I can’t help but think of the holidays as an equal-opportunity treasury of over-the-top delights for those who want to dig in and enjoy them. Seems evident to me that no matter what the origins–religious, practical, philosophical, historical, cynically greedy or purely spiritual–many holidays ultimately become part of the cultures from whose centers they spring. From there it’s a small progression for the holidays to gradually suffuse and/or be avidly imitated by hordes of people who had no previous connection to said origins. Thus we have masses of westerners rejoicing in the marvels of the Chinese New Year, loads of gentiles gathering around feasts of latkes and brisket and rugelach, and a secular Christmas celebrated by tens of thousands of people who’ve never set foot in a church.Happy holidays, y’all. I don’t doubt that there are some holidays, just like many other elements of the belief systems they represent, that are sacrosanct and oughtn’t to be co-opted by even the most well-meaning people, but if it’s done with a good heart and not with offensive intentions, there’s something childlike in the desire to share in everyone’s celebrations that still cheers my heart.I’m not even remotely related to those who go all-in to the degree of decorating every square millimeter of their homes and gardens, cooking and baking for weeks on end and stuffing the freezer to bursting, throwing extravagant parties for dozens of my closest friends, and sending out massive missives full of hilarious and heartwarming news about my astounding accomplishments from the last year and poetic best wishes for your own holiday celebrations and year to come. My version is oh so very much humbler, as of course it ought to be.I’m quite happy to embrace the good in any holiday that comes my way, though, so there are a few essentials on which I’ve focused my attention. Yes, there are a small number of sparkly white lights lining our front porch roof and touches of the requisite scarlet and Kelly green here and there. The holiday greeting cards that others have thoughtfully sent to us are hung on a broad gold ribbon between the living and dining rooms so as to broadcast their goodwill around the house. I’ve stocked the larder with a few favorite treats for all of us (Mr. Spousal Person, his parents and me), not least of all the requisite quantities of chocolate. Not that that item is limited to holidays, admittedly.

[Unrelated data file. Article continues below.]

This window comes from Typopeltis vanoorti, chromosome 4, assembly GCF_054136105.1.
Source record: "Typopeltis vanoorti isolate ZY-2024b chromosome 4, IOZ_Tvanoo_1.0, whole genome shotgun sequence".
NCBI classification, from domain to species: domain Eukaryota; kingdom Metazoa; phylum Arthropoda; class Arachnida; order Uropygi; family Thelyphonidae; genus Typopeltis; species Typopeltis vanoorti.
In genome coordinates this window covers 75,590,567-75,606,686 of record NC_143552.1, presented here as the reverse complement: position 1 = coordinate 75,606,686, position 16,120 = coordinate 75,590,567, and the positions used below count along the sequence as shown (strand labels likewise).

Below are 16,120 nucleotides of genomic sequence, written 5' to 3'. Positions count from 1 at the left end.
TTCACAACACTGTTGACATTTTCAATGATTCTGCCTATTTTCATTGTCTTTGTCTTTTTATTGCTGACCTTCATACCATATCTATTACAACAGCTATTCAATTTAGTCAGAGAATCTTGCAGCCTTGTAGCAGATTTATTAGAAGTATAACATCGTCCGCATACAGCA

The best present I can give myself in celebrating any holiday whatsoever is, naturally, to surround myself with the love and joy of good company, whether eating chocolate or not. So I am sending out my best wishes to all of you lovely people for peace and happiness, good food, glimmering decorations, swell parties, and lots of love and joy throughout the celebration of all the holidays. And throughout a Happy New Year.